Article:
10 nign pressure, resulting In a substance
which looks very much like celluloid.
Milk curds have been used In Europe for
some years for the making of billiard balls,
combs, Imitation bone knife handles and
collar buttons Popular Mechanics.
Enters lata Nearotlatloas with W. K.
Painter of Kanaaa City for Im
provement of System.
GRAND ISLAND, Neb., Sept. 10. (Spe
cial.) At the meeting of the city council
last evening a contract was entered into
with the .W. K. Palmer engineering firm
of Kansas City for plana and specifica
tions for. waterworks Improvement and a
general plan . for ' such Improvement waa
adopted. ' This plan contemplates the pur
chase of a block at least of real estate In
the northwestern part of the city for
new plant, the enlarging of the mains Ip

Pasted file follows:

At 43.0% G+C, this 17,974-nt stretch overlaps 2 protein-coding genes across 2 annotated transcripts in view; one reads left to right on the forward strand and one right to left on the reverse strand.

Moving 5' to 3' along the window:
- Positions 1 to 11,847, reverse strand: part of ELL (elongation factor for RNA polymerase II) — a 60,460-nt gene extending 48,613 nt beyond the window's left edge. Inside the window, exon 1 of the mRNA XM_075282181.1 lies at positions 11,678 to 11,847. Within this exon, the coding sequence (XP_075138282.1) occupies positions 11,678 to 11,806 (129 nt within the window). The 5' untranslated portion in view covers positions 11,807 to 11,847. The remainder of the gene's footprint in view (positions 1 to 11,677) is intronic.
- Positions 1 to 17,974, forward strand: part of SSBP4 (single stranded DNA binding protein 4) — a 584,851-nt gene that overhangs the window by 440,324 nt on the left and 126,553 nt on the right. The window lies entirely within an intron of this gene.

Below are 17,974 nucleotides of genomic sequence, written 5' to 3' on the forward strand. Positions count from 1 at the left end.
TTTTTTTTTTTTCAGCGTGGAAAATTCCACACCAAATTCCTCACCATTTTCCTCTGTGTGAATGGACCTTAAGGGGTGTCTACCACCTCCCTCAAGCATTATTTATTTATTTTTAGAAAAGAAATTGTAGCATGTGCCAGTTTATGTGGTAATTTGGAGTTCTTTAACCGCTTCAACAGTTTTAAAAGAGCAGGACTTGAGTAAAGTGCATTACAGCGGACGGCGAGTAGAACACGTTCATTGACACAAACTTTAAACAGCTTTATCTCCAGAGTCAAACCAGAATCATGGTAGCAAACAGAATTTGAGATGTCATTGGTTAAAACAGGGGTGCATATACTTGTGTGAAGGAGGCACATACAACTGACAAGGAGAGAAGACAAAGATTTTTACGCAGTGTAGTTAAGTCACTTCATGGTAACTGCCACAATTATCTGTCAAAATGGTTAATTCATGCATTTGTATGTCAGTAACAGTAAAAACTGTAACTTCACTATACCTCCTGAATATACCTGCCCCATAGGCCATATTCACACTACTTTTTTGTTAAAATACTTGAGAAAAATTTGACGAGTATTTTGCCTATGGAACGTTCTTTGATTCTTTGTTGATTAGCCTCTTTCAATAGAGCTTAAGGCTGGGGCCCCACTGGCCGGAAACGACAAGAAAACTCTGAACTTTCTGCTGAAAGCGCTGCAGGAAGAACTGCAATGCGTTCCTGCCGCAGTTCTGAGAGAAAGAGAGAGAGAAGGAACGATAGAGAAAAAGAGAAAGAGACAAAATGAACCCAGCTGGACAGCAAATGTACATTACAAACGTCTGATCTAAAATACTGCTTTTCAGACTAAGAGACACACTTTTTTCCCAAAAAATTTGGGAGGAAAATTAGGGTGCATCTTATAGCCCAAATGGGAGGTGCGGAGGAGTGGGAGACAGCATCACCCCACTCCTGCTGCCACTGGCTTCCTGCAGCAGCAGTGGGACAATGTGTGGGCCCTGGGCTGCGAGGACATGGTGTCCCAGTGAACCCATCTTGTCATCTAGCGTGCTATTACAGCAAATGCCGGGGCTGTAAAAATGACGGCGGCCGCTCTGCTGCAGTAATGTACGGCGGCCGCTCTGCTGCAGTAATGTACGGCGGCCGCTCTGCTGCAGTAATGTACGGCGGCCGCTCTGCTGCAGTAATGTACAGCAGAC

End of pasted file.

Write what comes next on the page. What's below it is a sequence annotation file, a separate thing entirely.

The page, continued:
the business portion and a large section
of the' residence portion, and an increased
water pumping capacity. A bond proposi
tion of $90,000 for a waterworks system and
of ' $10,000 under the annual amount per
What Hath Tel-phone Wronfktt
The elderly stranger, by Invitation of the
superintendent, was addressing the Sunday
school. . . . -
"How many can tell me, lie asked,
which Is the longest chapter In the Bible?"
Many hands went up.
"Thl little boy may answer," he said.
pointing his finger at an urchin in one of
the Keats near the front. "Which is the
lontrest chapter in the Bible?"
'Psalm double one nine!" shouted Tommy
Tucker. Chicago Tribune. .
Mr. and Mrs. Lee of Brownlte Rescue